So, it seems that I’m well within the optimal zone for vocabulary acquisition. So, why do I feel that I’m not acquiring any more new words?
One answer might be, not that the texts are too hard, but that they are too easy: I already have enough words to get by and therefore I don’t experience sufficient ‘incomprehensible input’ to trigger noticing. Or it may be that my reading is too superficial: because I’m normally satisfied if I get the gist of what I’m reading, problematic words are easily overlooked and not given the attention they require in order to register in working memory. They simply fall below the radar: an indictment of skimming and scanning as reading tasks, incidentally. Fluency comes at the expense of continued learning.
In the end, extensive reading itself may not be enough. As Nation (2001: 155) admits, ‘Vocabulary learning from extensive reading is very fragile. If the small amount of learning of a word is not soon reinforced by another meeting, then the learning will be lost.’ But he adds (p. 238): ‘Learning rates can be increased considerably by some deliberate attention to vocabulary’. Such attention might include dictionary use, and it’s significant that I seldom if ever consult a dictionary when I’m reading the paper, often because I’m reading on the train or on the bicycle at the gym, and don’t have a dictionary to hand. Moreover, the constant interruption that dictionary use involves would seem to run counter to the principles of extensive reading, defined as ‘reading in quantity and in order to gain a general understanding of what is read’ (Richards and Schmidt 2002: 193).
And yet a dictionary might make all the difference. In a recent study, Ronald (2009: 94) found ‘substantial reliable evidence of the effect on a language learner’s vocabulary of monolingual dictionary use during reading’. Grabe and Stoller (1997: 119) make a similar point, based on Bill’s own experience of reading newspapers in Portuguese: ‘The use of a bilingual dictionary in a consistent and appropriate manner would appear to have a positive impact on vocabulary learning and reading development’. Conversely, in a study by Horst, Cobb and Meara (1998) where readers were deprived of the opportunity to consult a dictionary, or even to linger on unfamiliar words, vocabulary gains were minimal.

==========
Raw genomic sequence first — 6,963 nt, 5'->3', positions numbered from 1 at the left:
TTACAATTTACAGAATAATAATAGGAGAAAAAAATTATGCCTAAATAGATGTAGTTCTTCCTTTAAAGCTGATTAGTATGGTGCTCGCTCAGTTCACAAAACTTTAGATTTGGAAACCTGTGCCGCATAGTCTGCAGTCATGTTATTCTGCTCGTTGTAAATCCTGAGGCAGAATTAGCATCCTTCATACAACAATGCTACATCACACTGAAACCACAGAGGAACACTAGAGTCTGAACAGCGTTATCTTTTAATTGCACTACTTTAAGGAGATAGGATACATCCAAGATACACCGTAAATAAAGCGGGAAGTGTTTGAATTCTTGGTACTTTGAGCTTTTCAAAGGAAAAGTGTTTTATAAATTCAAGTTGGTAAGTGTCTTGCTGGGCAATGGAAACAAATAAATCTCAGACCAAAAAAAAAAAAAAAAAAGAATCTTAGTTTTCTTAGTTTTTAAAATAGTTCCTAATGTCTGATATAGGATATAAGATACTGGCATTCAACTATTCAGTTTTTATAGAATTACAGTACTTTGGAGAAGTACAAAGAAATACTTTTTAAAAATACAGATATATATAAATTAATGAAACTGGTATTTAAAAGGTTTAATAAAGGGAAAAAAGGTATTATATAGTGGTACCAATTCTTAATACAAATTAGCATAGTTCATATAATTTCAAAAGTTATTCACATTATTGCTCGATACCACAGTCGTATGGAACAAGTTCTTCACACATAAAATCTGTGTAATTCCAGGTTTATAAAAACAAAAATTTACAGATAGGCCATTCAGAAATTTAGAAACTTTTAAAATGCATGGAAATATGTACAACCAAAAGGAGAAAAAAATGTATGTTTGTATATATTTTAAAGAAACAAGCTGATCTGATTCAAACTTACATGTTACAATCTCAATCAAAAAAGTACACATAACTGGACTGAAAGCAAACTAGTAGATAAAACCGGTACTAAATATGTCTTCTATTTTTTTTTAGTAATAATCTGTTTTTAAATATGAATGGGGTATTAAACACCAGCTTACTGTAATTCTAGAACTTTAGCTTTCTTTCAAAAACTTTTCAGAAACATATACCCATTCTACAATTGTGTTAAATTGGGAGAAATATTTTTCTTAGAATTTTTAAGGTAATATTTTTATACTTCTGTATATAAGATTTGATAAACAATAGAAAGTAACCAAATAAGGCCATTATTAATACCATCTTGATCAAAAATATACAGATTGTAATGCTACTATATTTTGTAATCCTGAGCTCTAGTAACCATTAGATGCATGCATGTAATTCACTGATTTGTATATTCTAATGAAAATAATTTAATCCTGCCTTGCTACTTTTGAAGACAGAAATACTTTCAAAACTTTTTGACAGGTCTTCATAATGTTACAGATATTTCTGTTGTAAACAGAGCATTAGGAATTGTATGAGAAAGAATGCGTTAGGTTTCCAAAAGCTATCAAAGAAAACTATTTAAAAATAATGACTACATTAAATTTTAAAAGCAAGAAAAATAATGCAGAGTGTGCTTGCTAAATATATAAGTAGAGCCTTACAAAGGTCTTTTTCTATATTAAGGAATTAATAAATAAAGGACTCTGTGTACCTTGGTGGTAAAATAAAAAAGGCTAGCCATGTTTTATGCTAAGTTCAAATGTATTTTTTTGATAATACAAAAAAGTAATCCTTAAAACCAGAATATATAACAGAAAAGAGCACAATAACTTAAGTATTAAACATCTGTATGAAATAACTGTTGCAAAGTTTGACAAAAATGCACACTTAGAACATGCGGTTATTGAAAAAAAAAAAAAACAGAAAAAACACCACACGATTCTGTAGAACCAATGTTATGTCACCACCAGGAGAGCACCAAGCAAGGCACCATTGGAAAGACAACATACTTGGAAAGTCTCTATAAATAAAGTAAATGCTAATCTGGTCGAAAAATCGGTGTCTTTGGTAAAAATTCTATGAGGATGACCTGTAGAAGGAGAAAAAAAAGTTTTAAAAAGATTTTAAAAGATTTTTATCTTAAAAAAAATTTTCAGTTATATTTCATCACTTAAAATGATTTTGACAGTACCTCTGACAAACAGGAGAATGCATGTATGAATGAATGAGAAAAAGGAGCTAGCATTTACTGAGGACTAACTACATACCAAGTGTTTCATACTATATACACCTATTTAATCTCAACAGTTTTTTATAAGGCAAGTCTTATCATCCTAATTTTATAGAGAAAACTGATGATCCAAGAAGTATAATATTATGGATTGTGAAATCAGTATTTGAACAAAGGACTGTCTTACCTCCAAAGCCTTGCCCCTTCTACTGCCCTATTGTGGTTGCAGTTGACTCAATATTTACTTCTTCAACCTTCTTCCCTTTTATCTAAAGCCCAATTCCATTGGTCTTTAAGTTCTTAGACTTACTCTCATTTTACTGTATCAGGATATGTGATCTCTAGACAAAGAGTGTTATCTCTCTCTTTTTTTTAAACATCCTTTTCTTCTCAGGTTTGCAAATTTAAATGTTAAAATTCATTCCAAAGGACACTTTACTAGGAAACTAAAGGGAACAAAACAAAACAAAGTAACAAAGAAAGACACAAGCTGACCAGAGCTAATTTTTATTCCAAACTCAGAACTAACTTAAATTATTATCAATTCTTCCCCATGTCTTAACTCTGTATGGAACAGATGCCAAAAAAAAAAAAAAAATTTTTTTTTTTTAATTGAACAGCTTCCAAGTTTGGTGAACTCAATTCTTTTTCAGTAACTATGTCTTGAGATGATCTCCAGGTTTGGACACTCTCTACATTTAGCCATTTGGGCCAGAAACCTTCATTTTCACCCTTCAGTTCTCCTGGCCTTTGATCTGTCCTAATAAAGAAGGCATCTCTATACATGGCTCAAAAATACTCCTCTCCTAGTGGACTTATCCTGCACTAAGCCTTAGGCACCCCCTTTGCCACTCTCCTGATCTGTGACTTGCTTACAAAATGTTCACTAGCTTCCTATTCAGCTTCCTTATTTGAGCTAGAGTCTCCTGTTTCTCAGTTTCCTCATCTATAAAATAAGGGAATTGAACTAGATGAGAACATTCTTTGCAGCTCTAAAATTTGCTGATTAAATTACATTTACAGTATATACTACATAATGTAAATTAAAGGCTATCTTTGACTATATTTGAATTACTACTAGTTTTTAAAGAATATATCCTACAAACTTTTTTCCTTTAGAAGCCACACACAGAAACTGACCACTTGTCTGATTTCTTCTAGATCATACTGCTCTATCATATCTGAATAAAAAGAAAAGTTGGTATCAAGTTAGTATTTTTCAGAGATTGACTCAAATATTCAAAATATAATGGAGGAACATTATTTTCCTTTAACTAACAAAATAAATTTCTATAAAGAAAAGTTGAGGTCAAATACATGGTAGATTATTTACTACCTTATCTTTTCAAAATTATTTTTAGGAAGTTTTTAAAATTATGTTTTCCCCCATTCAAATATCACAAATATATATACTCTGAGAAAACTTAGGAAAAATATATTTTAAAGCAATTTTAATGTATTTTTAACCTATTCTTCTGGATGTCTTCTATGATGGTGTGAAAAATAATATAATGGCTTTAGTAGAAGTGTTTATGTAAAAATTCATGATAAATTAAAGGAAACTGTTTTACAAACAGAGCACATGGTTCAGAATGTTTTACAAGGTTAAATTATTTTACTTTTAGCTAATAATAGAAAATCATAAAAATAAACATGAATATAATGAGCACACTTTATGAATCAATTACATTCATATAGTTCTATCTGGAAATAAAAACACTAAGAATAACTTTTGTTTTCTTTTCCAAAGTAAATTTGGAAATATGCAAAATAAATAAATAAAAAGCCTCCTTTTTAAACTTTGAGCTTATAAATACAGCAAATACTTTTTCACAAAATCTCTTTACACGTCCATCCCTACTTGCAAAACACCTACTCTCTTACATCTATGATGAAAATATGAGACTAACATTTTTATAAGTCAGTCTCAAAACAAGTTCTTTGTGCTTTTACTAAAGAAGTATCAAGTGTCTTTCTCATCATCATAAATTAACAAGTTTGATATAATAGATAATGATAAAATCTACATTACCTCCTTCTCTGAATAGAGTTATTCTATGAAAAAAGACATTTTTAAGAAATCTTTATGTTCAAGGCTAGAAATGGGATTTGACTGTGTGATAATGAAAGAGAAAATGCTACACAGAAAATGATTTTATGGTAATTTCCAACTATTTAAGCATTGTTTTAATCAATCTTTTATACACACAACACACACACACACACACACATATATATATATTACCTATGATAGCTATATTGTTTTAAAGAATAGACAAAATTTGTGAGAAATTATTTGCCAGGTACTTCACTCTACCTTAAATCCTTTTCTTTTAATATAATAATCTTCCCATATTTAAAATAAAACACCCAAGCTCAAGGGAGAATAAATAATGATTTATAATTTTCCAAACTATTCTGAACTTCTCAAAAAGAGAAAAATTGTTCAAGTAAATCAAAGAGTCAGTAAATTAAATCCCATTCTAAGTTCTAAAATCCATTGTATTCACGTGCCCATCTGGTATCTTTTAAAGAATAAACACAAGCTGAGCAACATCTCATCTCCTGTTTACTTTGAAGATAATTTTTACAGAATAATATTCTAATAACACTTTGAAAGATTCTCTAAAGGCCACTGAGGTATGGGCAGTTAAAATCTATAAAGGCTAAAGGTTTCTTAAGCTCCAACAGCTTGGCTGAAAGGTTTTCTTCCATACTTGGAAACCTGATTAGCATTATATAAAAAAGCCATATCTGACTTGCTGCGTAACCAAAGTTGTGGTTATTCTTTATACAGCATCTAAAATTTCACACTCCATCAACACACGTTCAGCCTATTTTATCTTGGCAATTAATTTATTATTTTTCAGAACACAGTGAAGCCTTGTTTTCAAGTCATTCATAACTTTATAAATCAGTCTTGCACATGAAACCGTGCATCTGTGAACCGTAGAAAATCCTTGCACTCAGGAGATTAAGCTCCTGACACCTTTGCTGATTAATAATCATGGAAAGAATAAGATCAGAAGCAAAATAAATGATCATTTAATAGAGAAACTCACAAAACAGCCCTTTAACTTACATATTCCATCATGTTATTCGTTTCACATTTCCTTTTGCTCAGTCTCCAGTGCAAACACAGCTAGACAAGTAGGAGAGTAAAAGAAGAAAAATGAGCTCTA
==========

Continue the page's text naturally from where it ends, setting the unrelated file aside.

So, I’m going to pack some Spanish novels into my carry-on. But I’m going to take a dictionary too. Fortunately, this needn’t add extra bulk. I’ve just uploaded a reputable Spanish-English dictionary on to my iPad. Let’s see if I use it!
Grabe, W. (2009) Reading in a Second Language: Moving from theory to practice, Cambridge: Cambridge University Press.
Grabe, W. & Stoller, F.L. (1997) ‘Reading and vocabulary development is a second language a case study,’ in Coady, J. & Huckin, T. (eds) Second Language Vocabulary Acquisition, Cambridge: Cambridge University Press.
Horst, M., Cobb, T., & Meara, P. (1998) ‘Beyond a Clockwork Orange: Acquiring second language vocabulary through reading,’ Reading in a Foreign Language, 11(2).
Nation, P., & Gu, P. Y. (2007) Focus on Vocabulary, Sydney: Macquarie University.
Richards, J., and Schmidt, R. (eds) (2002) Dictionary of Language Teaching and Applied Linguistics (3rd edn.), Harlow: Longman.
Roland, J. (2009) ‘Repeated L2 reading with and without a dictionary,’ in Fitzpatrick, T. & Barfield, A. (eds) Lexical Processing in Second Language Learners, Bristol: Multilingual Matters.
Special thanks to Tom Cobb, Steve Neufeld, and James Thomas, for advice on data collection and analysis.